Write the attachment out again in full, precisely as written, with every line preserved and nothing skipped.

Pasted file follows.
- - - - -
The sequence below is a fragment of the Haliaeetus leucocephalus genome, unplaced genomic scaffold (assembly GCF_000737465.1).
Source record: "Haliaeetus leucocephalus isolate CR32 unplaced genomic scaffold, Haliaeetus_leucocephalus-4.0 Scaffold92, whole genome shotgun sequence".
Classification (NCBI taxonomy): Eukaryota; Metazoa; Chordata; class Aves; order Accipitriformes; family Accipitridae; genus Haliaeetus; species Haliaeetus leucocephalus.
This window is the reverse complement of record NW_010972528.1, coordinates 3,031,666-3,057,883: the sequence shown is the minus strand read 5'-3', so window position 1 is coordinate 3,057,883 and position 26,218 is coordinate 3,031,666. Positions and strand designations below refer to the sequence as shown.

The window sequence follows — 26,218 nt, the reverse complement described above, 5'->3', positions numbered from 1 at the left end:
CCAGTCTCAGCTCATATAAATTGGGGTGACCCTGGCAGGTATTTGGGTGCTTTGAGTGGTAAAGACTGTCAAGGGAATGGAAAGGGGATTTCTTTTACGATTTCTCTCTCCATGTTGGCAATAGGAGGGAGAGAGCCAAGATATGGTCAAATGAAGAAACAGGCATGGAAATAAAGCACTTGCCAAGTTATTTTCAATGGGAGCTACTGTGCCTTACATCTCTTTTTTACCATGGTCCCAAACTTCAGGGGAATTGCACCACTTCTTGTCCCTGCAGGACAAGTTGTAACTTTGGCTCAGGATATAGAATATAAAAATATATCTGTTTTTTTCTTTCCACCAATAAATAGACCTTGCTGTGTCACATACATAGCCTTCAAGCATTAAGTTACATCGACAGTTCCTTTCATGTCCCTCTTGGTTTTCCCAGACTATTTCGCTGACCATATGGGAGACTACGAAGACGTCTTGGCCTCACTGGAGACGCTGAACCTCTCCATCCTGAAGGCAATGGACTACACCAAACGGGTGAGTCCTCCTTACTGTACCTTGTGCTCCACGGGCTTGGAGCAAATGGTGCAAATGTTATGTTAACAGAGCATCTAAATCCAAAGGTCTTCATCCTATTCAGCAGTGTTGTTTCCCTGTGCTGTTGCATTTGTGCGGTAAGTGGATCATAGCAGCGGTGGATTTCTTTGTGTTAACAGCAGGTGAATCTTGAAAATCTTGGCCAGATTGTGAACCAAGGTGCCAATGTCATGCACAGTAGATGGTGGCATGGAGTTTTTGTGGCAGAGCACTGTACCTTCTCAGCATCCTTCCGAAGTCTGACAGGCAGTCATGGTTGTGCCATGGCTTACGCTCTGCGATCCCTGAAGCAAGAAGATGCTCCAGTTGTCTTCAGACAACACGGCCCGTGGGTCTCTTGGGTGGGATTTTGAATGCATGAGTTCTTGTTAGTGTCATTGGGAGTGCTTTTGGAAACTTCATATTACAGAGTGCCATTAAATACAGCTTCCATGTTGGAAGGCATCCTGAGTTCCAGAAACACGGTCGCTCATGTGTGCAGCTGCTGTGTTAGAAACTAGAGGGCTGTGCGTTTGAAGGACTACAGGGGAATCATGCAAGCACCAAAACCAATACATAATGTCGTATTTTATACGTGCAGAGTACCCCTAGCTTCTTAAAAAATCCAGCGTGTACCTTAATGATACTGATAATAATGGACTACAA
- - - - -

The sequence below is a fragment of the Haliaeetus leucocephalus genome, unplaced genomic scaffold (assembly GCF_000737465.1).
Source record: "Haliaeetus leucocephalus isolate CR32 unplaced genomic scaffold, Haliaeetus_leucocephalus-4.0 Scaffold92, whole genome shotgun sequence".
Classification (NCBI taxonomy): Eukaryota; Metazoa; Chordata; class Aves; order Accipitriformes; family Accipitridae; genus Haliaeetus; species Haliaeetus leucocephalus.
This window is the reverse complement of record NW_010972528.1, coordinates 3,031,666-3,057,883: the sequence shown is the minus strand read 5'-3', so window position 1 is coordinate 3,057,883 and position 26,218 is coordinate 3,031,666. Positions and strand designations below refer to the sequence as shown.

The window sequence follows — 26,218 nt, the reverse complement described above, 5'->3', positions numbered from 1 at the left end:
CCAGTCTCAGCTCATATAAATTGGGGTGACCCTGGCAGGTATTTGGGTGCTTTGAGTGGTAAAGACTGTCAAGGGAATGGAAAGGGGATTTCTTTTACGATTTCTCTCTCCATGTTGGCAATAGGAGGGAGAGAGCCAAGATATGGTCAAATGAAGAAACAGGCATGGAAATAAAGCACTTGCCAAGTTATTTTCAATGGGAGCTACTGTGCCTTACATCTCTTTTTTACCATGGTCCCAAACTTCAGGGGAATTGCACCACTTCTTGTCCCTGCAGGACAAGTTGTAACTTTGGCTCAGGATATAGAATATAAAAATATATCTGTTTTTTTCTTTCCACCAATAAATAGACCTTGCTGTGTCACATACATAGCCTTCAAGCATTAAGTTACATCGACAGTTCCTTTCATGTCCCTCTTGGTTTTCCCAGACTATTTCGCTGACCATATGGGAGACTACGAAGACGTCTTGGCCTCACTGGAGACGCTGAACCTCTCCATCCTGAAGGCAATGGACTACACCAAACGGGTGAGTCCTCCTTACTGTACCTTGTGCTCCACGGGCTTGGAGCAAATGGTGCAAATGTTATGTTAACAGAGCATCTAAATCCAAAGGTCTTCATCCTATTCAGCAGTGTTGTTTCCCTGTGCTGTTGCATTTGTGCGGTAAGTGGATCATAGCAGCGGTGGATTTCTTTGTGTTAACAGCAGGTGAATCTTGAAAATCTTGGCCAGATTGTGAACCAAGGTGCCAATGTCATGCACAGTAGATGGTGGCATGGAGTTTTTGTGGCAGAGCACTGTACCTTCTCAGCATCCTTCCGAAGTCTGACAGGCAGTCATGGTTGTGCCATGGCTTACGCTCTGCGATCCCTGAAGCAAGAAGATGCTCCAGTTGTCTTCAGACAACACGGCCCGTGGGTCTCTTGGGTGGGATTTTGAATGCATGAGTTCTTGTTAGTGTCATTGGGAGTGCTTTTGGAAACTTCATATTACAGAGTGCCATTAAATACAGCTTCCATGTTGGAAGGCATCCTGAGTTCCAGAAACACGGTCGCTCATGTGTGCAGCTGCTGTGTTAGAAACTAGAGGGCTGTGCGTTTGAAGGACTACAGGGGAATCATGCAAGCACCAAAACCAATACATAATGTCGTATTTTATACGTGCAGAGTACCCCTAGCTTCTTAAAAAATCCAGCGTGTACCTTAATGATACTGATAATAATGGACTACAA